A lightning rod for controversy
Arpaio has made national headlines for years with his unorthodox -- and often controversial -- style of justice. And he has been the object of threats before.
Since August 2011, nine threats have been directed at Arpaio that were were credible enough to be investigated. There has been at least one arrest in the past involving threats.
While Arpaio already has reasonable security, Allen said, "we are going to have to augment" it either by getting more personnel or adding electronic security.
Arpaio has housed thousands of inmates in tents and forced all inmates to wear pink underwear. He has boasted about feeding each inmate on less than $1 a day.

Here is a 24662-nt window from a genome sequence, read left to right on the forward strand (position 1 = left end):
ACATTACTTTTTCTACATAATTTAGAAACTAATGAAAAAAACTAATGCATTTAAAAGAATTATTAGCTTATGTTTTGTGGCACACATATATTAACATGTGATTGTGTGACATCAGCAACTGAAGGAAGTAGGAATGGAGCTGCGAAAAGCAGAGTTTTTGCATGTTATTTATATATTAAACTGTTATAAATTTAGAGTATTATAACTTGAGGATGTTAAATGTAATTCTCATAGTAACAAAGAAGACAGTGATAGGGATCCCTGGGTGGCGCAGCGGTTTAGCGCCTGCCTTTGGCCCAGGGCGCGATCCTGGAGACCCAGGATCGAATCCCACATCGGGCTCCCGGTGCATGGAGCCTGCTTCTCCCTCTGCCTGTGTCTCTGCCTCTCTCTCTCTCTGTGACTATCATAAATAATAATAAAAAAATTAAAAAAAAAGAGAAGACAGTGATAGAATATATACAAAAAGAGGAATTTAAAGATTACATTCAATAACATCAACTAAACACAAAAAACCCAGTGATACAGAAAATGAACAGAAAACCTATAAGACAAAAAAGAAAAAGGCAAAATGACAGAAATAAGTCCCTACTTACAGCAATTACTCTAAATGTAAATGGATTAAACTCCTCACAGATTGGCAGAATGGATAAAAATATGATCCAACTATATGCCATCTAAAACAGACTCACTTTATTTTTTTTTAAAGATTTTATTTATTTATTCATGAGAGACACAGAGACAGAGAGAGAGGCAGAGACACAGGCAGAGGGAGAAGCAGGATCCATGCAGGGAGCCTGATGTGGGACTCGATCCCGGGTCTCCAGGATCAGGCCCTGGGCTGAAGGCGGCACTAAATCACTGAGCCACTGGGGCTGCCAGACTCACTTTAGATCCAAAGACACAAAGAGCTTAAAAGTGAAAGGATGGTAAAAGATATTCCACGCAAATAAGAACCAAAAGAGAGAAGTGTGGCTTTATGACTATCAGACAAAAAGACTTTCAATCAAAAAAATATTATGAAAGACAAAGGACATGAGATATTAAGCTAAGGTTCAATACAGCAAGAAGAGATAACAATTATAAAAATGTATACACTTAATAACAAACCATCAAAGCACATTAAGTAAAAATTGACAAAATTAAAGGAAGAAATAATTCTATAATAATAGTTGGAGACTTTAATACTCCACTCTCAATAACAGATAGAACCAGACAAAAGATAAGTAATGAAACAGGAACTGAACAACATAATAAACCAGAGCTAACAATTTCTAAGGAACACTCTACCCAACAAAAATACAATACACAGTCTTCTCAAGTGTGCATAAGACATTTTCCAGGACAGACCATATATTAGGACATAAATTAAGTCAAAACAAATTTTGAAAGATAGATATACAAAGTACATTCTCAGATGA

His critics say he has a long history of launching bogus criminal investigations against political opponents and anyone else who gets in his way.
He was the subject of a civil lawsuit by the Justice Department alleging civil rights violations. According to the complaint, the sheriff's office has displayed a pattern of discrimination against Latinos that includes racial profiling, unlawful detention and searches, and unlawful targeting of Latinos during raids.
Arpaio has denied any discrimination, and one of his attorneys called the Justice Department investigation a "witch hunt."
His office website touts his "get tough" policies and says his chain gangs contribute thousands of dollars of free labor to the community. Male chain gangs, as well as the world's first-ever female and juvenile chain gangs, clean streets, paint over graffiti and bury the indigent in the county cemetery.
After winning his sixth term last November, the 80-year-old sheriff said he doesn't plan on leaving office anytime soon.
"For my critics out there, I'm going to say right now: In January, I'm signing up for 2016. So I'm not a lame duck," he told a crowd of cheering supporters.